Next opponent: Serbia

How they got there: Star power and experience. Spain has been an international powerhouse for a decade, one of the reasons they’re still the most respected team in the field even without Pau Gasol (injury).

Big names aside, Spain’s strength lies in its passing game, a big reason they lead the field in assists. Marc Gasol picks defenses apart from the high post, and his teammates are more than willing to make the extra pass for an even better shot. They're just as dangerous on the other end, yielding the fewest points per game thanks to Gasol on the inside and quick hands and reaction time on the perimeter.

Serbia’s formidable frontcourt could make things more difficult than usual for Gasol, but Spain’s guard rotation (Ricky Rubio, anyone?) is almost unmatched in terms of depth and talent.

Previous tournament results: 2012 Olympics (2nd), 2011 EuroBasket (1st), 2010 World Championships (6th), 2009 EuroBasket (1st)


Record: 5-3

Notable performers: Nenad Krstic (16.7 ppg, 5.4 rpg, 2.0 apg), Nemanja Bjelica (11.4 ppg, 7.3 rpg, 1.9 apg), Bogdan Bogdanovic (10.4 ppg, 3.6 rpg, 2.3 apg, 47.1 3FG%)

Most significant win: 77-65 over France

Next opponent: Spain

How they got there: Gritty, tough play. Between Krstic, Bjelica and guard Stefan Markovic (4.5 rpg, 1.2 spg), Serbia boasts players at multiple positions who are willing throw their opponents off balance.

Krstic, a former standout with the then-New Jersey Nets, has been a revelation in international play. His ability to post up or step out from mid-range makes him a constant threat, which has put less pressure on their relatively thin backcourt to create shots for themselves.

The Serbian big man and his team will face their stiffest test yet in Marc Gasol and Spain, though they have a team that is seemingly built to disrupt free-flowing offenses. If Serbia advances, it will be because their big men stood up to Gasol and their guards 1) took care of the ball and 2) hit open shots.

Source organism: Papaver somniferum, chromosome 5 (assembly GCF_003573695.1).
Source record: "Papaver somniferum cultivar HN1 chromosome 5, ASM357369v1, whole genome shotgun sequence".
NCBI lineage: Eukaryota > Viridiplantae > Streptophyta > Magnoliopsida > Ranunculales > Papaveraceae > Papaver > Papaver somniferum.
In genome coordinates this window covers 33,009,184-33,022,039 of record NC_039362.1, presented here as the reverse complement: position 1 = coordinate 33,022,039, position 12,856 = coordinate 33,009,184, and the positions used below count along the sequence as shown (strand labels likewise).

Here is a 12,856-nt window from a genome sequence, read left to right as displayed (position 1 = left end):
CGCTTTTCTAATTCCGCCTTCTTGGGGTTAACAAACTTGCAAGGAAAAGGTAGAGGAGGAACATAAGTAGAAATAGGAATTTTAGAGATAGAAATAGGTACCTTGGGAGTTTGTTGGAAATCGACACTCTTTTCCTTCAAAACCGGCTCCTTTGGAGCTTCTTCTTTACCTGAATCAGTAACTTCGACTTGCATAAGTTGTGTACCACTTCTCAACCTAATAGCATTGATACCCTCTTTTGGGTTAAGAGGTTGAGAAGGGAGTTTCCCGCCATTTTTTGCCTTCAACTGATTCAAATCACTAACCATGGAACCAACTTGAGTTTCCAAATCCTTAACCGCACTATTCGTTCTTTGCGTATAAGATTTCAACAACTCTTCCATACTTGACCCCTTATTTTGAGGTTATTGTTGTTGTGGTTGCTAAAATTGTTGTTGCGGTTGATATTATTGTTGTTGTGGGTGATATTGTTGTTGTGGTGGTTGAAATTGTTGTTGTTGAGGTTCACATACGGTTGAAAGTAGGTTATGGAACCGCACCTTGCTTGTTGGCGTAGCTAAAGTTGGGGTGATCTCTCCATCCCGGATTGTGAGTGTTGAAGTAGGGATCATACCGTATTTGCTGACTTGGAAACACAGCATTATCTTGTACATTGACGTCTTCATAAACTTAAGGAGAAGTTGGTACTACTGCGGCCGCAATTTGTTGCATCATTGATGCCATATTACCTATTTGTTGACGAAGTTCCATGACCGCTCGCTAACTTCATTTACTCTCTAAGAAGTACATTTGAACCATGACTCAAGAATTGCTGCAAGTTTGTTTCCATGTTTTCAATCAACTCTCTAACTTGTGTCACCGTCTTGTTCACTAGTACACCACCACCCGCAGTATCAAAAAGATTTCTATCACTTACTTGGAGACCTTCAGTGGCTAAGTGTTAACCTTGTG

Previous tournament results: 2011 EuroBasket (8th), 2010 World Championships (4th), 2009 EuroBasket (2nd)


Record: 5-3

Notable performers: Sergii Gladyr (13.5 ppg, 4.8 rpg, 1.8 apg), Eugene Jeter (12.3 ppg, 3.9 apg, 43.6 3FG%), Viacheslav Kravtsov (6.6 ppg, 4.4 rpg, 1.4 bpg)

Most significant win: 87-68

Next opponent: Croatia

How they got there: Who knows? They’re not in the top 10 in any major statistical category. They don’t have anyone in the tournament’s top 20 in scoring or rebounding, and Eugene “Pooh” Jeter is 13th in assists.

Glass half-empty: they drew an easy group pool that included Great Britain, Belgium, Israel and Germany (sans Dirk Nowitzki). Glass half-full: They’re riding a feel-good wave of momentum behind head coach Mike Fratello and willing themselves to wins in unconventional fashion.

Gladyr is the real deal, and Suns’ big man “Slava” Kravtsov has provided a huge lift defensively off the bench. Jeter, a naturalized citizen, has given the team a big-game swagger it sorely needed.

The one number that makes this team legit from a stats point of view? Three-point percentage. Their 39.2 percent clip from deep is better than even Spain, and is by far the best of the remaining eight teams.

Previous tournament results: 2011 EuroBasket (17th), 2005 EuroBasket (16th), 2003 EuroBasket (14th)